2018 Tax Reform: Provisions for Individuals
A bit more on the final bill
Tax cuts for corporations and business owners are a heavy focus in the final bill. However, it also expands and restores several tax benefits for individuals related to earlier bills passed by the House and Senate. The individual provisions will expire at the end of 2025, whereas the corporate provisions are permanent. One important thing to note is that the bill does not affect 2017 taxes, which will be filed by most in the coming months.
Overview of provisions for individuals
- Individual Rates are Lowered - The bill preserves seven tax brackets but changes the rates as follows:
- 10% (income up to $9,525 for individuals; up to $19,050 for married couples filing jointly)
- 12% (over $9,525 to $38,700; over $19,050 to $77,400 for couples)
- 22% (over $38,700 to $82,500; over $77,400 to $165,000 for couples)
- 24% (over $82,500 to $157,500; over $165,000 to $315,000 for couples)
- 32% (over $157,500 to $200,000; over $315,000 to $400,000 for couples)
- 35% (over $200,000 to $500,000; over $400,000 to $600,000 for couples)
- 37% (over $500,000; over $600,000 for couples)
- Standard deduction is basically doubled - The bill increases the standard deduction to $12,000 for single filers (currently $6,350). For married couples, the bill increases the deduction from $12,700 to $24,000.
- Personal exemptions are out - The GOP tax plan eliminates the ability to claim a $4,050 personal exemption for yourself, your spouse and each of your dependents.
- SALT deductions are now limited - The final bill will cap the state and local tax deduction at $10,000, contrary to today’s unlimited deduction.
- Child tax credit is expanded - The bill doubles this credit to $2,000 for children under 17.
- Temporary credit for non-child dependents - Parents will now be able to take a $500 credit for each non-child dependent whom they are supporting (children over 17, ailing elderly parent, adult child with a disability)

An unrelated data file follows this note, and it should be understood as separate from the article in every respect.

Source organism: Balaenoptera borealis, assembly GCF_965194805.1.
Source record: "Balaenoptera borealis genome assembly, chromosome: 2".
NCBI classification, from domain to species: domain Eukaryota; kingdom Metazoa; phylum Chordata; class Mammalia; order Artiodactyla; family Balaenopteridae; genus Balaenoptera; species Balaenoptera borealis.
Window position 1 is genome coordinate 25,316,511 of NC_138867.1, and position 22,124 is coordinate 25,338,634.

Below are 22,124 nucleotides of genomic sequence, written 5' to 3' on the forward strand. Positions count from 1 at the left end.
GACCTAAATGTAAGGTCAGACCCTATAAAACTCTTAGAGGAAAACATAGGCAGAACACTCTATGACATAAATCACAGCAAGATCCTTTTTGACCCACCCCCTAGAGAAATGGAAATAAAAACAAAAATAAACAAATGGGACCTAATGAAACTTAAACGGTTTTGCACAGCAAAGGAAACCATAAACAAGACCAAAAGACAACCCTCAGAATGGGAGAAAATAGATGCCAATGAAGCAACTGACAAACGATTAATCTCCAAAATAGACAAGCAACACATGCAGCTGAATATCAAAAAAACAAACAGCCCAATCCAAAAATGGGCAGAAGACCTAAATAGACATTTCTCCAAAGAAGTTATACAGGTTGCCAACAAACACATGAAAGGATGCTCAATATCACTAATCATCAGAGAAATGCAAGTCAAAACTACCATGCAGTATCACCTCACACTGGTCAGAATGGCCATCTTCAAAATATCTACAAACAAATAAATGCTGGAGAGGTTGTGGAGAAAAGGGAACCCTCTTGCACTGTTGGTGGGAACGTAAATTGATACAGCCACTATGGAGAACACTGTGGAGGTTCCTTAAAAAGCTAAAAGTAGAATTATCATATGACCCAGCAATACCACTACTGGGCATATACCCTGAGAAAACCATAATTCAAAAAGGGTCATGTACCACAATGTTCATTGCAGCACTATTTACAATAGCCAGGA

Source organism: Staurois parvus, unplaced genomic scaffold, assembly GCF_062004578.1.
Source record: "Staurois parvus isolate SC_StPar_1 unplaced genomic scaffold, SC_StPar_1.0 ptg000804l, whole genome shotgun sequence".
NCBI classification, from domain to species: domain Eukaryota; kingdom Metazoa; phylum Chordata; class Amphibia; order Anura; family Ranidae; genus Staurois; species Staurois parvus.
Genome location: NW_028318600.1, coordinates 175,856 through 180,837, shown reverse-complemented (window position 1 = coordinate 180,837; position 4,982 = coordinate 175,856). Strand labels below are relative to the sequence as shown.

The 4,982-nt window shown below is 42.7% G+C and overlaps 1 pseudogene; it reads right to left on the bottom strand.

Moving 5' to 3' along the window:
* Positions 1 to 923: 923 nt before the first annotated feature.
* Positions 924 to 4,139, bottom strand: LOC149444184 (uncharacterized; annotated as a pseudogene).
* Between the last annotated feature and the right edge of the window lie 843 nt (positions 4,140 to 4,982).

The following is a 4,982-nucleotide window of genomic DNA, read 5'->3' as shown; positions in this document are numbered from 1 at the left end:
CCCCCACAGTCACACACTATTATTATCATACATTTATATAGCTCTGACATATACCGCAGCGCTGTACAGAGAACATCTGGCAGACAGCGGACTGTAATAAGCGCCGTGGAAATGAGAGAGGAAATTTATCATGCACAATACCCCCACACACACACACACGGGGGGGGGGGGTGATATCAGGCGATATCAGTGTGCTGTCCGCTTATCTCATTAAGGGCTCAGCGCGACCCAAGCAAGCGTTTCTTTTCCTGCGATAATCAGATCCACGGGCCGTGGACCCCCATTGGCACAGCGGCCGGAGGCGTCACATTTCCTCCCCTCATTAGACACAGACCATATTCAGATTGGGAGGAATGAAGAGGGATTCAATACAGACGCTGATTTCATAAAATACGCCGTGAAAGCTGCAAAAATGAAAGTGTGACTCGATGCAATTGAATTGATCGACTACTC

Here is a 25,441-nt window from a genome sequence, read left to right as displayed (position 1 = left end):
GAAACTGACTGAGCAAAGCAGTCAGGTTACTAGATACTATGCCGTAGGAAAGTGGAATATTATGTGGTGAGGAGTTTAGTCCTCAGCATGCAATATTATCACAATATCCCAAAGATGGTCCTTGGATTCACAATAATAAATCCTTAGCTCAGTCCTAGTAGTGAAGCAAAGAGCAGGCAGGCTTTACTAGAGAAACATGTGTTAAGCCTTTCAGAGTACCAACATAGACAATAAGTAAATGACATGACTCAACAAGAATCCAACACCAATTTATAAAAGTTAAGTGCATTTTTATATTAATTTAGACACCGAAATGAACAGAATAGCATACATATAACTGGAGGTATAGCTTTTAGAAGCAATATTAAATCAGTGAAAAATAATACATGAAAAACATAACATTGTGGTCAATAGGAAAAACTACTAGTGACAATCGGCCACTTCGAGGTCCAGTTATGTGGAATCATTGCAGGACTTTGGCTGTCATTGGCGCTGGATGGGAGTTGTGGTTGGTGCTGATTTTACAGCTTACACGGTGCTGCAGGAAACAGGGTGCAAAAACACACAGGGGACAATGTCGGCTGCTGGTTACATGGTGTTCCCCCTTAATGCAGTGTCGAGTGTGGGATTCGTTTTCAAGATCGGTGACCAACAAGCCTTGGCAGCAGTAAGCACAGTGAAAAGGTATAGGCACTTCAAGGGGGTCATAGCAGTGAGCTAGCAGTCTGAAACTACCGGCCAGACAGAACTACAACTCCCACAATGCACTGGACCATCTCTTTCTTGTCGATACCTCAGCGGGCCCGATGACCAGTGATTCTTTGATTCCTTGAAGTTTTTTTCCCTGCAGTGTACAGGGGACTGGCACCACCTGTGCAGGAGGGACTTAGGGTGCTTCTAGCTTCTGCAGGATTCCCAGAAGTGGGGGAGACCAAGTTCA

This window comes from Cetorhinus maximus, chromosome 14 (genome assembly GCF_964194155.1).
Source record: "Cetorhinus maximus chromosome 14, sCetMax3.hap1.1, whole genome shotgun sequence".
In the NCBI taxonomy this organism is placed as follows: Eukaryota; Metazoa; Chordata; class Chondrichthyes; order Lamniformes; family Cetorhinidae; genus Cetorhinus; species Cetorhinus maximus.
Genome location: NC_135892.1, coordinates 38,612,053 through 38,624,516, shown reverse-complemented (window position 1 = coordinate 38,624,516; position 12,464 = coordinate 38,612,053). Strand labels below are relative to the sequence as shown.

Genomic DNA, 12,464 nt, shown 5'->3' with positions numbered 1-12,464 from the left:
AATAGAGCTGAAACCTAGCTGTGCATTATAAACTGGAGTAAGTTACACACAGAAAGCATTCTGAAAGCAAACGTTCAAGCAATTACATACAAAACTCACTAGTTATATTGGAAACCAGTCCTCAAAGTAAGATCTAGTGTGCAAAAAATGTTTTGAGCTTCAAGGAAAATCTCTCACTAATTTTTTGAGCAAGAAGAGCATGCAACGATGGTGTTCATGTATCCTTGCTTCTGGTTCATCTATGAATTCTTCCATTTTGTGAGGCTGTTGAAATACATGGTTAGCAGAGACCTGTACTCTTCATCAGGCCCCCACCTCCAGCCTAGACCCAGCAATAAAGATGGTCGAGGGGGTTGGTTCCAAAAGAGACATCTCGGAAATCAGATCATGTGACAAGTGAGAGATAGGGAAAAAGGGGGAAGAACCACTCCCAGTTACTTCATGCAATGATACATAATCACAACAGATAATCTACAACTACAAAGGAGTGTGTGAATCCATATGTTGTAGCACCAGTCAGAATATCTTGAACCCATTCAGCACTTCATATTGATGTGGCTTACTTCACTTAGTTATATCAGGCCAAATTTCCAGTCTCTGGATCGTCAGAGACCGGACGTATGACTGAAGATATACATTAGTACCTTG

- Cap on mortgage interest deduction lowered - Taking out a new mortgage on a first or second home? You are only allowed to deduct the interest on debt up to $750,000 (as opposed to today’s $1 million deduction). Note that if you already have a mortgage, you will not be affected by this change.
- Home equity loan deduction no longer allowed (currently permitted on loans up to $100,000)
- Fewer people affected by the Alternative Minimum Tax - The final bill keeps the AMT in place, but now only those making more than $70,300 and $109,400 (single and married couples, respectively) could be affected by the AMT.
- The medical expenses, student loan interest and classroom supplies deductions are all preserved.
- Almost everyone is exempt from the estate tax - Prior to this bill passing, you owed the estate tax only if your estate was worth more than $5.49 million. That amount is now doubled to $10.98 million per person which continues to be indexed for inflation.
- Slower inflation adjustments in tax code - Chained CPI, or Consumer Price Index will be used to measure inflation, which is a slower measure than is used right now. The result is that your deductions, credits and exemptions will be worth less and it will subject more of your income to higher rates in future years.
- Health insurance mandate is repealed - You no longer incur a penalty for not buying insurance. This is expected to reduce how much the federal government spends on Medicaid and insurance subsidies.